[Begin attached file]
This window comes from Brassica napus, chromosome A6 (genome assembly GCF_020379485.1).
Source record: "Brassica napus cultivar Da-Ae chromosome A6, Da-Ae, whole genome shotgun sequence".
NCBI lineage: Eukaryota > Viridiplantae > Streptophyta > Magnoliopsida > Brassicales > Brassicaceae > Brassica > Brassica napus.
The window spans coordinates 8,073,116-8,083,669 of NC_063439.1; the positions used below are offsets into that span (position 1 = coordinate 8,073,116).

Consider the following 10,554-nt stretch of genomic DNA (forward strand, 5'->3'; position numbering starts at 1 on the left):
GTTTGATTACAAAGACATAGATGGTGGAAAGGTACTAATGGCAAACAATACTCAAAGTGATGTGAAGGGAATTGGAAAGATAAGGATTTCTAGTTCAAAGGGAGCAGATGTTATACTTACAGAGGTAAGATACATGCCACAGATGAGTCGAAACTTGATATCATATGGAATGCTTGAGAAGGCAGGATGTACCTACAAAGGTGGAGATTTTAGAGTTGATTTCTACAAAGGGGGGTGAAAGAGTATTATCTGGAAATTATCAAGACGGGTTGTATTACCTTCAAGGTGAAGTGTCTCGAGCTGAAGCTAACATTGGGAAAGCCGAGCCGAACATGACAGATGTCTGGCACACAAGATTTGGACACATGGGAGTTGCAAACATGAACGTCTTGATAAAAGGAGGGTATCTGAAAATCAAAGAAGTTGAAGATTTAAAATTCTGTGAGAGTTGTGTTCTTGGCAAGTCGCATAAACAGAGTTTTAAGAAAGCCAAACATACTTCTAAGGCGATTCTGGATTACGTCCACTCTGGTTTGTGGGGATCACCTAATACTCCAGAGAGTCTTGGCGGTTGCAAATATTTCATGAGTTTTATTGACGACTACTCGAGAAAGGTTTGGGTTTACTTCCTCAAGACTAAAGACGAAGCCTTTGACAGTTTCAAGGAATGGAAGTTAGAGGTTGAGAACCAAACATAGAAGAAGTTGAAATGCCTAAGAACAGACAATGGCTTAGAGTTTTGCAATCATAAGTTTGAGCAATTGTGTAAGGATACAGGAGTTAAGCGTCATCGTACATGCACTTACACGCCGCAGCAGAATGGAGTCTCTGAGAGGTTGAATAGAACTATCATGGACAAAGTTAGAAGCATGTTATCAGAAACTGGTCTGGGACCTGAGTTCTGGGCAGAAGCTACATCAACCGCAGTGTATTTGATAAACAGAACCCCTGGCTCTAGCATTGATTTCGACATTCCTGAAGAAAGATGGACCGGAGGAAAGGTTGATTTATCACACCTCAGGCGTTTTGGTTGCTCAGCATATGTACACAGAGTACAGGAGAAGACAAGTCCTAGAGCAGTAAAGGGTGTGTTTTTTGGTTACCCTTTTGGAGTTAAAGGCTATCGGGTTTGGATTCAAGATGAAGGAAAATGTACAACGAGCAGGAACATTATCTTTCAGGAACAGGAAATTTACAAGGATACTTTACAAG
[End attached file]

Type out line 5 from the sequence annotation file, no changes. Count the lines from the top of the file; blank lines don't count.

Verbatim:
Consider the following 10,554-nt stretch of genomic DNA (forward strand, 5'->3'; position numbering starts at 1 on the left):